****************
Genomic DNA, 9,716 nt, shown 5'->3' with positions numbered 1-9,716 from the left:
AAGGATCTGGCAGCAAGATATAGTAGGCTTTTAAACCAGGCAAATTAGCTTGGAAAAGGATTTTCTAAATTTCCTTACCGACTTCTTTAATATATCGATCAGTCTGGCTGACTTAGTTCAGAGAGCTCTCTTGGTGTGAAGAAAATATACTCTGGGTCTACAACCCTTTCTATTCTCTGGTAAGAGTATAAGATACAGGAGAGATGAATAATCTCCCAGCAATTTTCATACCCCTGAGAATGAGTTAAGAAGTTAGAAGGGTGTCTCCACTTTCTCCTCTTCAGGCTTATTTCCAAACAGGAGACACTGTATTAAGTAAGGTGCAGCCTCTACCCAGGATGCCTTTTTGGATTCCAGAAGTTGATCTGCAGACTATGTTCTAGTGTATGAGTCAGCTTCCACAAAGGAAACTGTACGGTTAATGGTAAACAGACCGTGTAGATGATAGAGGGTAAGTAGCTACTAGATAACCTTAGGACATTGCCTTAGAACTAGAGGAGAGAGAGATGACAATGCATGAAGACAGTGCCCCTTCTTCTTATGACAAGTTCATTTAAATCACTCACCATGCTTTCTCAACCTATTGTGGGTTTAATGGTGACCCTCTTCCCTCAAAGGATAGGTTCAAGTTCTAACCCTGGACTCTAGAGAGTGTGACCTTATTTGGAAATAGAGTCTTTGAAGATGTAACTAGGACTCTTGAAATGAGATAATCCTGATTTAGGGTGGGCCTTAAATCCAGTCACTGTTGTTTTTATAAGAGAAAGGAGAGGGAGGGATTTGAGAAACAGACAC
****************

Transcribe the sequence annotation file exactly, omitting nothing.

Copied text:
Genomic DNA, 9,716 nt, shown 5'->3' with positions numbered 1-9,716 from the left:
AAGGATCTGGCAGCAAGATATAGTAGGCTTTTAAACCAGGCAAATTAGCTTGGAAAAGGATTTTCTAAATTTCCTTACCGACTTCTTTAATATATCGATCAGTCTGGCTGACTTAGTTCAGAGAGCTCTCTTGGTGTGAAGAAAATATACTCTGGGTCTACAACCCTTTCTATTCTCTGGTAAGAGTATAAGATACAGGAGAGATGAATAATCTCCCAGCAATTTTCATACCCCTGAGAATGAGTTAAGAAGTTAGAAGGGTGTCTCCACTTTCTCCTCTTCAGGCTTATTTCCAAACAGGAGACACTGTATTAAGTAAGGTGCAGCCTCTACCCAGGATGCCTTTTTGGATTCCAGAAGTTGATCTGCAGACTATGTTCTAGTGTATGAGTCAGCTTCCACAAAGGAAACTGTACGGTTAATGGTAAACAGACCGTGTAGATGATAGAGGGTAAGTAGCTACTAGATAACCTTAGGACATTGCCTTAGAACTAGAGGAGAGAGAGATGACAATGCATGAAGACAGTGCCCCTTCTTCTTATGACAAGTTCATTTAAATCACTCACCATGCTTTCTCAACCTATTGTGGGTTTAATGGTGACCCTCTTCCCTCAAAGGATAGGTTCAAGTTCTAACCCTGGACTCTAGAGAGTGTGACCTTATTTGGAAATAGAGTCTTTGAAGATGTAACTAGGACTCTTGAAATGAGATAATCCTGATTTAGGGTGGGCCTTAAATCCAGTCACTGTTGTTTTTATAAGAGAAAGGAGAGGGAGGGATTTGAGAAACAGACAC